Garry Shandling: A Meta Master

The comedian, who died Thursday at 66, leaves a legacy of laughter and innovation, thanks to shows that played with TV form and content

Garry Shandling OBIT CAPTION
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Jerry Seinfeld, in a recent edition of his online series, “Comedians in Cars Getting Coffee,” uncharacteristically gushes while praising his longtime pal Garry Shandling: "You created a new content form!"

Seinfeld, who knows a thing or two about convention-smashing TV comedy, was talking about "The Larry Sanders Show," Shandling's classic 1990s sardonic, behind-the-scenes take on the late-night talk show game.

He also could have used the same words to assess "It's Garry Shandling's Show," the mid-1980s meta sitcom that reaped laughs by deconstructing the form a few years before Seinfeld's self-titled "show about nothing."

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Shandling, a great comedian always ahead of his time, died suddenly Thursday at 66, leaving a legacy of laughter and innovation.

In "It's Garry Shandling's Show,” which ran from 1986 to 1990 on Showtime, the comedian frequently spoke directly to the audience. Sure, George Burns had broken the sitcom version of the fourth wall more than 35 years earlier by making plot-point asides to viewers watching "The Burns and Allen Show."

Shandling, though, commented not just on the action, but on the until-then largely unquestioned sitcom format. He mixed the surreal with whimsy – no more so than in the program’s theme song:

This is the theme to Garry's Show, 
The theme to Garry's Show. 
Garry called me up and asked if I would write his theme song. 
I'm almost halfway finished, 
How do you like it so far?

How do you like the theme to Garry's Show

"The Larry Sanders Show" pushed boundaries further. While the talk show at the center of the program wasn't real, it carried the mark of authenticity – especially given Shandling's experience guest hosting "The Tonight Show." He even gave up an opportunity to replace David Letterman on NBC's "Late Night" to play a fake host on HBO.

Like Letterman, Shandling was a pioneer who tweaked show-biz tradition: "Larry Sanders" offered the spectacle of celebrities playing unflattering versions of themselves – presaging the likes of "Curb Your Enthusiasm," "Entourage" and “30 Rock.” Perhaps more importantly, Shandling's masterwork helped usher in the age of the comedy of the uncomfortable, which pulses through both versions of "The Office" and "Louie," among other shows.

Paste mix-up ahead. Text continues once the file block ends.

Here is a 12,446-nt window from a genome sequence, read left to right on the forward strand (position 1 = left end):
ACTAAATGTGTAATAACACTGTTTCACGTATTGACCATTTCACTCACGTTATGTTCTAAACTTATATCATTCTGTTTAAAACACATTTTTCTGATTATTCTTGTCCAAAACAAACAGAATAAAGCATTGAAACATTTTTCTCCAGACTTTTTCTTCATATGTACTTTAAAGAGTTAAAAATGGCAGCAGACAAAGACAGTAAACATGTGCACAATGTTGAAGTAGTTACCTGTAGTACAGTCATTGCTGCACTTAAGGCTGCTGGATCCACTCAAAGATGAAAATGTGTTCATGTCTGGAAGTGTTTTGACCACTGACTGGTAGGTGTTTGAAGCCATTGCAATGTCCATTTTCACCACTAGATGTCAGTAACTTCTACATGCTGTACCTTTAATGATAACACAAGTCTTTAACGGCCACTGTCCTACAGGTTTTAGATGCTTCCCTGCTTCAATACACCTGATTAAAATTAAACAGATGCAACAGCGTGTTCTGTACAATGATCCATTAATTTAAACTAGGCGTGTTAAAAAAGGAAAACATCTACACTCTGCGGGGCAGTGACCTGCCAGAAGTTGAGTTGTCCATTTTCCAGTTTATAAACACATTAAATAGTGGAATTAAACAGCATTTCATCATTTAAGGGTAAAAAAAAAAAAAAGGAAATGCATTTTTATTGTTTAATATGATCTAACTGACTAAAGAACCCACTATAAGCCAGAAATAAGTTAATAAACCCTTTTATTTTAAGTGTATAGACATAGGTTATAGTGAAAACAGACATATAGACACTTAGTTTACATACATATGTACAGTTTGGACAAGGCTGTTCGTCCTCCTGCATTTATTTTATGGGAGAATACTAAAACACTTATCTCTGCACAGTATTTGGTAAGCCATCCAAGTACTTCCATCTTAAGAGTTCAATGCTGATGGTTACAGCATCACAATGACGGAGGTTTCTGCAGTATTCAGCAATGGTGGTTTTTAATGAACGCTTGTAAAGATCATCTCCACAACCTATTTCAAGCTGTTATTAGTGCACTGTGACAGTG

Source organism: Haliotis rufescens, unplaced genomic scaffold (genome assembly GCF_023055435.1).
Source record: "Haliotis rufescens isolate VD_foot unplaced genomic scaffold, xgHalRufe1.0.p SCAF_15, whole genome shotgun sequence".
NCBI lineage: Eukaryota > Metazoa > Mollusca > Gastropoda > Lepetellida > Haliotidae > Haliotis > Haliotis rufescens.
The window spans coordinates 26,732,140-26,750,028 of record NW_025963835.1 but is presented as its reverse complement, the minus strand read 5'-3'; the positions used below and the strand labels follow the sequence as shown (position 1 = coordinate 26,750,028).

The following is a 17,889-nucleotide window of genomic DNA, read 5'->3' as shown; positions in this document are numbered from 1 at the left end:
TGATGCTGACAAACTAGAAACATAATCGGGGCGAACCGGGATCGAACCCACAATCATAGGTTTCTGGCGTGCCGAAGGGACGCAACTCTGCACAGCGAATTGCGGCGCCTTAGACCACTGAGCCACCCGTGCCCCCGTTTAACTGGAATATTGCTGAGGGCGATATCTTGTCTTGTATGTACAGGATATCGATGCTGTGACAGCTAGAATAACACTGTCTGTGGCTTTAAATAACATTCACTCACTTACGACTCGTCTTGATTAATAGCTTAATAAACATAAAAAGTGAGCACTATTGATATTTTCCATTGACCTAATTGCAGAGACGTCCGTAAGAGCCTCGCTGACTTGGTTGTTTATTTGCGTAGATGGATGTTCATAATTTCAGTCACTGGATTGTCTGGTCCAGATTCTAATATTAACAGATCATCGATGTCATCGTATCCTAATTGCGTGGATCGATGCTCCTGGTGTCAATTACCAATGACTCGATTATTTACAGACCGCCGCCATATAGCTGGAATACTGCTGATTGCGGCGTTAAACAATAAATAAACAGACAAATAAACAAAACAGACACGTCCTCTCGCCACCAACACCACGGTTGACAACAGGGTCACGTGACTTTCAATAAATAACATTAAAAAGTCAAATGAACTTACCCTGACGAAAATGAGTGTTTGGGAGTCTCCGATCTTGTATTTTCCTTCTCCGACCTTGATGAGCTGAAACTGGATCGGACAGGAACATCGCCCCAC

That's a tribute to the comic chemistry Shandling enjoyed with Jeffery Tambor, who played his pathologically insecure sidekick, Hank "Hey Now" Kingsley, and Rip Torn as his volatile producer, Artie. Shandling, whose stand-up style mixed neurotic and jaded, brought new depth to that persona on "Sanders," combining anxiety-fueled verbal gymnastics with a perennially aggrieved facial expression. His hilarious, squirm-inducing scenes fending off amorous advances from David Duchovny gave him opportunities to display the full Shandling range.

Shandling seemed relaxed and as close as he could come to contented in his "Comedians in Cars" segment with Seinfeld. Death, oddly, proved a theme of their conversation, as they dwelled on the passing of David Brenner and Robin Williams. Shandling recalled how a medical technician who gave him a CAT scan was glad to see he was among the living – leading Seinfeld to title the episode, “It's Great that Garry Shandling is Still Alive."

"What I want at my funeral is an actual referee to do a count, and at five, just wave it off and say he's not getting up," Shandling quipped.

Shandling, like many comedians, could find humor everywhere, even in death. But unlike few comics before him or since, his vision extended to playing with form and content while making sure we were all in on the joke.  

Jere Hester is Director of News Products and Projects at the City University of New York Graduate School of Journalism. He is also the author of "Raising a Beatle Baby: How John, Paul, George and Ringo Helped us Come Together as a Family." Follow him on Twitter.   

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